An Example Of It’s Not All Over Until It’s All Over In A Car Rally

I have just finished reading Robert Connor’s book “The 1968 London To Sydney Marathon”.  I mentioned previously that I had just bought this book.  The book is written in the fashion of a number of individual, yet connected, stories about the different competitors.  The story that I found most interesting, although I already knew part of the story, was that about how the rally was lost while the leading car was just cruising to the finish line.

For most of the 1968 London to Sydney Marathon the leading car was the Cortina driven by Roger Clark and Ove Andersson.  However 56 miles south of Omeo the rear differential in the Cortina broke down.  Clark was able to find a Cortina owned by local person and buy the rear differential from that local, make the differential change, and carry on in the rally, but the time lost moved the Clark/Andersson team down to 14th place.

Final Australian Layout

Final Few Legs Of The 1968 London To Sydney Marathon 

As  result of Clark’s misfortune, first place then fell into the hands of the Citroen team of Lucien Bianchi and Jean-Claude Ogier.  When they started the last timed competitive stage between Hindmarsh and Nowra, Bianchi/Ogier had 11 points in hand, over the second place team of Andrew Cowan/Colin Malkin/Brian Coyle in a Hillman Hunter.  This was considered a substantial cushion for Bianchi/Ogier and about all they had to was drive from the start to the finish of this stage.

Bianchi Ogier Citroen

Bianchi/Ogier Ten Miles From Disaster

The last stage was essential closed to the public because of the rally.  The New South Wales police obsessed about rally cars speeding and often followed right behind the rally cars in case the rally cars would speed, but gave no heed to helping control the traffic on the stage.  As a result, at the end of the stage in Nowra two young smart-ass teenagers, named Gregory Stanton and Allan Chillcott in a Mini, refused the pleas of a rally official not to enter the stage going in the opposite direction of the rally cars.  Saying something like it’s public road and they have a right to drive on the road if they want to.  Now I know that 50% of the people have below average intelligence and Gregory Stanton and Allan Chillcott clearly demonstrated which 50% they belong in.  So away they headed down the road knowingly against the on-coming rally car traffic.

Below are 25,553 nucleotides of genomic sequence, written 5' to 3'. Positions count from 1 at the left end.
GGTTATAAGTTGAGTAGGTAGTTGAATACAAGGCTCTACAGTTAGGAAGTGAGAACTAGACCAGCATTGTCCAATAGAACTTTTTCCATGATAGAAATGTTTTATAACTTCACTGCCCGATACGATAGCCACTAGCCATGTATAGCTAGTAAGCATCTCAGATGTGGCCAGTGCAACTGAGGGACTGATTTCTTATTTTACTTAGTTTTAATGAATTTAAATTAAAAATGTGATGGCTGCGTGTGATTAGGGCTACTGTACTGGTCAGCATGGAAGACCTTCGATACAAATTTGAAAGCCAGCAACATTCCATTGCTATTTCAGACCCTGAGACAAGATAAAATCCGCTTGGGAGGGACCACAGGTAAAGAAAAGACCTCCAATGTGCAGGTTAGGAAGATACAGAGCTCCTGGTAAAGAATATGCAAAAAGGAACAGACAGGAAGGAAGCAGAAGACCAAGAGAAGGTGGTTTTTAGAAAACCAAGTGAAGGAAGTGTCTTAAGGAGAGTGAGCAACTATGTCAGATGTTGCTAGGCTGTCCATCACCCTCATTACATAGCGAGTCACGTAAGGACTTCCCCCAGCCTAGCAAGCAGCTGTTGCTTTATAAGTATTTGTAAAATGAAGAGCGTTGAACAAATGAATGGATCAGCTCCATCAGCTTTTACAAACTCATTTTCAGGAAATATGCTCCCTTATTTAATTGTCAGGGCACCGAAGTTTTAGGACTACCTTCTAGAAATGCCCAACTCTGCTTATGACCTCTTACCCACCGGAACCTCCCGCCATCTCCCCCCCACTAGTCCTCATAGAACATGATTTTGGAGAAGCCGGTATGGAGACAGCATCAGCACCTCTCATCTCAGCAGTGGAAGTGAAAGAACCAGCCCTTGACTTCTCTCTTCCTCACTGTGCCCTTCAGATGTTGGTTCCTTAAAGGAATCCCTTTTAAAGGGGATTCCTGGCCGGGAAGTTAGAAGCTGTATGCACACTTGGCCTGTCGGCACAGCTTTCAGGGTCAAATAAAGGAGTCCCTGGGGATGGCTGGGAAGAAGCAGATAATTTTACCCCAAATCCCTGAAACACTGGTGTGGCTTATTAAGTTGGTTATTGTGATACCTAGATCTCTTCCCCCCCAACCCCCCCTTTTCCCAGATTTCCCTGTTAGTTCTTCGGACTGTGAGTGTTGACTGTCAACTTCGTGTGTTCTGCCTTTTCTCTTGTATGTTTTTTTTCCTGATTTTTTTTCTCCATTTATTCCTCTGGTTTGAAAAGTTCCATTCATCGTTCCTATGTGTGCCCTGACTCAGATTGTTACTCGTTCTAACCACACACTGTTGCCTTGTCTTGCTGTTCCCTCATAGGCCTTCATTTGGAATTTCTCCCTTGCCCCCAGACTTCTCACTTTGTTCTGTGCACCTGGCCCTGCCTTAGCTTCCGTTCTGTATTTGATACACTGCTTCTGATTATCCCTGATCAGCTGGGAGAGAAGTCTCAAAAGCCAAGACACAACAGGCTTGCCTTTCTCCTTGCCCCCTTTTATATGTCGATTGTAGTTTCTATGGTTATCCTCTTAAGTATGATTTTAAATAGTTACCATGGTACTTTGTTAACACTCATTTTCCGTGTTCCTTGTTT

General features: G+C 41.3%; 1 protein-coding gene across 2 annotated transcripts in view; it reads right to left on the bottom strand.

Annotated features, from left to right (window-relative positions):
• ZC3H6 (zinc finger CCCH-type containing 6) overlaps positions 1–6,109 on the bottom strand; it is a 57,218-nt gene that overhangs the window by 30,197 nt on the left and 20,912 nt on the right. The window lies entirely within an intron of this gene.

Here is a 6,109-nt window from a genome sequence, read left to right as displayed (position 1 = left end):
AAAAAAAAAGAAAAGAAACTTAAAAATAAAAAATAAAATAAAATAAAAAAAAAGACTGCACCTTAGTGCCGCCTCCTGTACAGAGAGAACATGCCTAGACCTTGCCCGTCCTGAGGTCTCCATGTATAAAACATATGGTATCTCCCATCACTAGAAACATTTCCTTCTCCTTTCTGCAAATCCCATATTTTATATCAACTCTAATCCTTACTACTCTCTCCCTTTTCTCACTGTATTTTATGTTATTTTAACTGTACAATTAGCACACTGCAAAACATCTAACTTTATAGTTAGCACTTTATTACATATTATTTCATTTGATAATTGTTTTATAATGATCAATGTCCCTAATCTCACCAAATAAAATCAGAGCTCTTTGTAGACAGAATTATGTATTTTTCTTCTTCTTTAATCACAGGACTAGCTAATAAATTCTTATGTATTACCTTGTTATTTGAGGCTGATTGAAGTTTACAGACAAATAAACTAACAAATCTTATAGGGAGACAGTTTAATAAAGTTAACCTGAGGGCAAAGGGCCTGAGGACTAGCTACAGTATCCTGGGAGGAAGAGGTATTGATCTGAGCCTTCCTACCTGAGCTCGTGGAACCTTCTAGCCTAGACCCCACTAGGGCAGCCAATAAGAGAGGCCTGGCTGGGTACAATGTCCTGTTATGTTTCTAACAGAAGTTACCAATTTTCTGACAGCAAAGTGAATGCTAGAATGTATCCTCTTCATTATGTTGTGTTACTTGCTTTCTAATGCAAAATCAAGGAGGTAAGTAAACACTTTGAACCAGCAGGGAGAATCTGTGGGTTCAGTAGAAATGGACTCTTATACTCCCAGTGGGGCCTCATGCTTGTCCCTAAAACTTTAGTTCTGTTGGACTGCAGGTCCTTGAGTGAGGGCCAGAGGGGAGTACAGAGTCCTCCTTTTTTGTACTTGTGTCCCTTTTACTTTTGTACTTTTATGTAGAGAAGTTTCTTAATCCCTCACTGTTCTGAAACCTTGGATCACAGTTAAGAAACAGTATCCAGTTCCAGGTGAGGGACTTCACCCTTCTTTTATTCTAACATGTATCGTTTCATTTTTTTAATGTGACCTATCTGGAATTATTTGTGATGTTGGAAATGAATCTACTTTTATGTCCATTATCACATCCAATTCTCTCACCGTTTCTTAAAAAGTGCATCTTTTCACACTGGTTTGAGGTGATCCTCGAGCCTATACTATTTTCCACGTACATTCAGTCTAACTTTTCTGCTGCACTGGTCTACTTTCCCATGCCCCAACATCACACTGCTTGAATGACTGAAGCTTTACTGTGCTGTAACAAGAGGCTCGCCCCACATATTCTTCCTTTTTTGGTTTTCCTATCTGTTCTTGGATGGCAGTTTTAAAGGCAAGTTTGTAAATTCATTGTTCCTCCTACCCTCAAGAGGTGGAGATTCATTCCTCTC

The obvious then happened.  The first car on the road was Bianchi/Ogier in the Citroen.  They were so sure that the marathon was effectively over that the navigator, Ogier was driving while Bianchi rested.  Sure enough there was a head-on collision between the Bianchi Citroen and the Mini with the two Australian punks with only four miles to go before the end of the stage.  Serious injuries were inflicted on Bianchi.  Their car and rally were ruined.  And after thousands of rally miles, the lead fell into the hands of Andrew Cowan, Colin Malkin, and Brian Coyle in their Hillman Hunter with just a few miles to go.  This clearly shows that a rally is never over until it’s all over!

Connor’s book is full of interesting stories from the 1968 London To Sydney Marathon.  I recommend this book.  The images in this post came from Connor’s book.

Lucien Bianchi tragically died less than a year later, at the age of 34, when in March, 1969 while testing an Alfa Romeo T33 at the Le Mans circuit his car left the track and hit a telephone pole.  He died instantly.  He was the great-uncle of Jules Bianchi, the Formula 1 driver who died last year, as a result of injuries at the Japanese Grand Prix.

Jean-Claude Ogier retired from major rallying in 1970.  He is no relation to Sebestien Ogier who is a current competitor in the World Rally Championship.

If you have any questions or comments about this story please leave a comment below or you can send me a private email message at the following address: shanna12 at comcast dot net

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2 Responses to An Example Of It’s Not All Over Until It’s All Over In A Car Rally

  1. John Shobbrook says:

    Was there any court action following the Bianchi – Ogier crash?

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